Do you remember Quality Circles, TQM and CIP? If you do, it’s pretty obvious you cut your professional business process teeth in the Eighties and Nineties. You probably also know of the outstanding work Jan Carlzon did at Scandinavian Airlines, where he turned the Nordic airline around in the early 1980’s.
Carlzon was a Swedish businessman, who gained an MBA way back in 1967, and after working his way up to become the group CEO in 1981, Scandinavian was losing $17M per year, and even worse, had an appalling customer reputation for being late. By 1982, Carlzon had turned the airline reputation around and it had become known for its punctuality; in fact it was the most punctual European airline of all by the end of 1982.
What Carlzon did was put the customer first, and look at the business and its constituent processes from a customer perspective. He regarded every interaction with a customer as a “moment of truth” where the customer response could be “Fantastic!”, “It was OK.” or “Yuck!”
This became known as the “Outside-In Approach” where the focus was on how the customer perceived you, and then making changes to improve that customer perception.
The traditional way of thinking was to establish customer satisfaction metrics centered on the employee. This metrics based approach relies on the tenet that “you get the behavior you measure,” but underlying this was the (mis)understanding of actual customer behavior and perception. If a service call is resolved within 10 minutes, the customer has fast, first resolution – the staffer resolved the customer issue with one call and promptly, therefore the customer must be satisfied.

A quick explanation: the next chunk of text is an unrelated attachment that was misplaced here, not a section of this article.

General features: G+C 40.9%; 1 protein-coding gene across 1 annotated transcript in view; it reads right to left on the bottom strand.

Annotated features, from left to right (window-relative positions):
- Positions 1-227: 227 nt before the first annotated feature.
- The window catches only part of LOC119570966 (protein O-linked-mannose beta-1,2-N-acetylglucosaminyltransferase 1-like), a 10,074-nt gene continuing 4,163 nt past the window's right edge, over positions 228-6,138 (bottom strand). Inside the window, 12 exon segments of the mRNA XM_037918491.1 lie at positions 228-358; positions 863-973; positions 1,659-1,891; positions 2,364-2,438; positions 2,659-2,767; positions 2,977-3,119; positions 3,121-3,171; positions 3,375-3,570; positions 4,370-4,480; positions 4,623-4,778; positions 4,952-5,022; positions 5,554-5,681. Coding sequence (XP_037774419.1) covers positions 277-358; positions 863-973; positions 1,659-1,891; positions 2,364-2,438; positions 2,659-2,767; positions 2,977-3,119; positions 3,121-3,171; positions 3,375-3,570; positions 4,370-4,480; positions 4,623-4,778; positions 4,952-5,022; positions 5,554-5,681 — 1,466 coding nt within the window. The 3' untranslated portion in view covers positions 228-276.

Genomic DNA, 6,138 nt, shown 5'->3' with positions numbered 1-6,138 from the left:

Except we now know this is not the case.
Customer experience and customer satisfaction are very different, and while the customer may have had a good experience with their problem resolution, it does not mean they are satisfied with the service delivered.
Maya Angelou expresses the sentiment best, “people won’t remember what you said or did, they will remember how you made them feel.” So, returning to Carlzon’s moments of truth, we are moving away from metrics based on how an employee behaved to metrics based on delivering insight into customer satisfaction.
This brings us to the customer journey, and the objective of delivering an optimal customer experience AND satisfaction. Metrics based on employee actions and performance are not suitable here, where the moments of truth are indeed a collection of touch points that together result in a great customer experience.
Some examples of how metrics can be changed to better measure customer satisfaction compared to process/employee metrics include:
|Process Metric||Moment of Truth Metric|
|Customer has an issue and contacts support.||How long did it take for the customer to find support contact information for their issue?|
|Customer calls into support.||Is the support contact number easily located on our website?
How long before their call is answered?
|Support rep answers call, greets customer and makes information request.||Does the customer want a first name or formal name exchange?
How long does it take for the support rep to provide a solution to the customer issue?
Does the customer understand the solution provided?
Each of the customer experience metrics should be refined and tested, and this is also a reiterative process too. We should also question whether the experiential metrics we are using to measure customer experience and satisfaction are truly appropriate. In practical terms, we are no longer trying to measure what we can see, but instead are seeking to measure the intangible, emotional, how our customer feels about us.
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